swing would pump as hard as they could, and someone would be behind and
push as hard as they could. I can still remember how it felt to push one of
those swings because it would be generating so much torque that it would
lift me off my feet. Just as I’d hit the ground I’d put my full weight, plus the
strength of my arms and legs into the push. Man we’d be flying higher than
the crossbar and would just sail out. (My big brother was into aeronautics
and dynamics, so propulsion was a big part of many games in our family.)
“Walking to school alone”
Starting in first grade. Mom even made me walk to school when I
was having bad asthma attacks. (That’s when I learned to hitch-hike.) No
sissies were allowed in our family. Well, not until the last child anyway.
She was coddled and never played sports or any rough games. She just
My parents would probably be arrested for child neglect today, for letting us
roam around unsupervised and engage in such dangerous pursuits. I’m glad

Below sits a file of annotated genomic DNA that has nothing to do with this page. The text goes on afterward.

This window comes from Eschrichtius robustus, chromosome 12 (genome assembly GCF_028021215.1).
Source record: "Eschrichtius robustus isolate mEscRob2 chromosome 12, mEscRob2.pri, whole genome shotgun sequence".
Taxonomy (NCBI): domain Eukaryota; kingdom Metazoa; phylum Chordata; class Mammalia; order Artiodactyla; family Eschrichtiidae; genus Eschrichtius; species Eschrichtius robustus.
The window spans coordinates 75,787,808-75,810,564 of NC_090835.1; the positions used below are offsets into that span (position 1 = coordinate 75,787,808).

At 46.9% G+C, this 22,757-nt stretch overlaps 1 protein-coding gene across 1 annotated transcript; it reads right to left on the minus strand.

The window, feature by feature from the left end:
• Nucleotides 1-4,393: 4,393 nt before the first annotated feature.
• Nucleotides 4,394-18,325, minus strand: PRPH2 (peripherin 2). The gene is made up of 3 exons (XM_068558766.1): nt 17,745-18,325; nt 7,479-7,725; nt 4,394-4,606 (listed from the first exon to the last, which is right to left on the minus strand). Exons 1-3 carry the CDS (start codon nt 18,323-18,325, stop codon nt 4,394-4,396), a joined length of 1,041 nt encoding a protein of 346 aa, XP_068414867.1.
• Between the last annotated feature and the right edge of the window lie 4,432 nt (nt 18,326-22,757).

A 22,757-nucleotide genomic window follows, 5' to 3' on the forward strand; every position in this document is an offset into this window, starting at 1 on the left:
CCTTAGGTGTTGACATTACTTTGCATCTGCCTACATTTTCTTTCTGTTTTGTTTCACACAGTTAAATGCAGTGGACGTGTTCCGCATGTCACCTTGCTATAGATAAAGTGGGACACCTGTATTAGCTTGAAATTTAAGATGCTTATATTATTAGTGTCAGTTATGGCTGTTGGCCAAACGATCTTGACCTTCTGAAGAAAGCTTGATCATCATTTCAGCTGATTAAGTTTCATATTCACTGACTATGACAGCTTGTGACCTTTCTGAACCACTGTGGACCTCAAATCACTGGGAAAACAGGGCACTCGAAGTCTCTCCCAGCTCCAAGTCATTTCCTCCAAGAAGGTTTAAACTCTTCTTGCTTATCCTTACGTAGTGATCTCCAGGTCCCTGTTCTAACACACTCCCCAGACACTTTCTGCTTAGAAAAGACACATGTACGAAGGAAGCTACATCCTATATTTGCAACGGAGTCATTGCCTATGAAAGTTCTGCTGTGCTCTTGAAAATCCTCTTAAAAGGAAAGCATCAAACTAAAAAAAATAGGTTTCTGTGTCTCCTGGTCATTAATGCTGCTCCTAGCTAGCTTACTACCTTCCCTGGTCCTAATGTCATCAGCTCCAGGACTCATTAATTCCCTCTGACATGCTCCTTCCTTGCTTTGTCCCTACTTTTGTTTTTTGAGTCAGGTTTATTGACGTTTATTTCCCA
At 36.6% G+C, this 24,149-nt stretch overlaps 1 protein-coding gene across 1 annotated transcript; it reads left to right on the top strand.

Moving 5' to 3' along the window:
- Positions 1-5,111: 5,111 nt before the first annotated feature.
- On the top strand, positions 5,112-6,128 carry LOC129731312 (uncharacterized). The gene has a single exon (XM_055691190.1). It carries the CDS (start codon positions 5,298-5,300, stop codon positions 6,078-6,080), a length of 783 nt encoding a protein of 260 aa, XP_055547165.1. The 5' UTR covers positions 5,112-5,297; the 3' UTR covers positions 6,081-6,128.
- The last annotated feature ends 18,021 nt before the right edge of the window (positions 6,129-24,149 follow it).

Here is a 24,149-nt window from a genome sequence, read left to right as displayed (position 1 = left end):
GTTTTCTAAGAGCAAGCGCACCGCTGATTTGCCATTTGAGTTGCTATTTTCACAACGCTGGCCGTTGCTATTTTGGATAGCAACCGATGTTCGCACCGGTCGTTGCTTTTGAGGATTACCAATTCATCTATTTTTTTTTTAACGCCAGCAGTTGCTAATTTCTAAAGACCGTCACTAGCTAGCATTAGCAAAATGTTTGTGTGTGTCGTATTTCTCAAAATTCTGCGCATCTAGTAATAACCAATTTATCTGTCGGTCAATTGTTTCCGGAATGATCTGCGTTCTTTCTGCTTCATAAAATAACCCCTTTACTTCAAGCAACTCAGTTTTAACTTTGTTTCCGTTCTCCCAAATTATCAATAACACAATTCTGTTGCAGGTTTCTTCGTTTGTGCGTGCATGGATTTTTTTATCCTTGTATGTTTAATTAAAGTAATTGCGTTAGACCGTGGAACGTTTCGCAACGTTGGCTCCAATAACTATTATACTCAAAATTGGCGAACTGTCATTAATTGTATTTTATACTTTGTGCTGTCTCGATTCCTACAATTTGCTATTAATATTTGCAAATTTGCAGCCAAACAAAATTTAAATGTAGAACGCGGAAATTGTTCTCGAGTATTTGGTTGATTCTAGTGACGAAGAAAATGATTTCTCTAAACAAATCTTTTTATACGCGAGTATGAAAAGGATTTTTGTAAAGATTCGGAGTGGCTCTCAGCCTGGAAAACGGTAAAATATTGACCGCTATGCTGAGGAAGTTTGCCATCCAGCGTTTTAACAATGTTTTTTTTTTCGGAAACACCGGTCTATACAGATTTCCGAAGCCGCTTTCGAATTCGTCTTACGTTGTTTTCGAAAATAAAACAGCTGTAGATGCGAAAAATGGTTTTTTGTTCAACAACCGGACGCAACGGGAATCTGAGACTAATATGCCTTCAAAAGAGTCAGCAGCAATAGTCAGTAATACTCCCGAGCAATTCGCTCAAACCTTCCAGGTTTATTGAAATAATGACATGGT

they did let us run wild. As a result I’ve had an adventurous life. Jeez, the
first time I went to Europe it wasn’t to go look at artwork and fall in love in
Paris or anything like that. Nope, I went to go and drive in the fast lane on
the Autobahn. Sooooo fun! I’ve never thought twice about just flying into
some country and taking off driving–alone–just to roam around for a month
or two, with no itinerary and no reservations, just to see what was out there.
Thanks Mom and Dad for letting us kids be feral children–just as wild as
our inclinations led us to be. We grew up to be fearless adults. And most of
us are at least quasi-liberals. So much for your generalization about liberals Mr. Straub.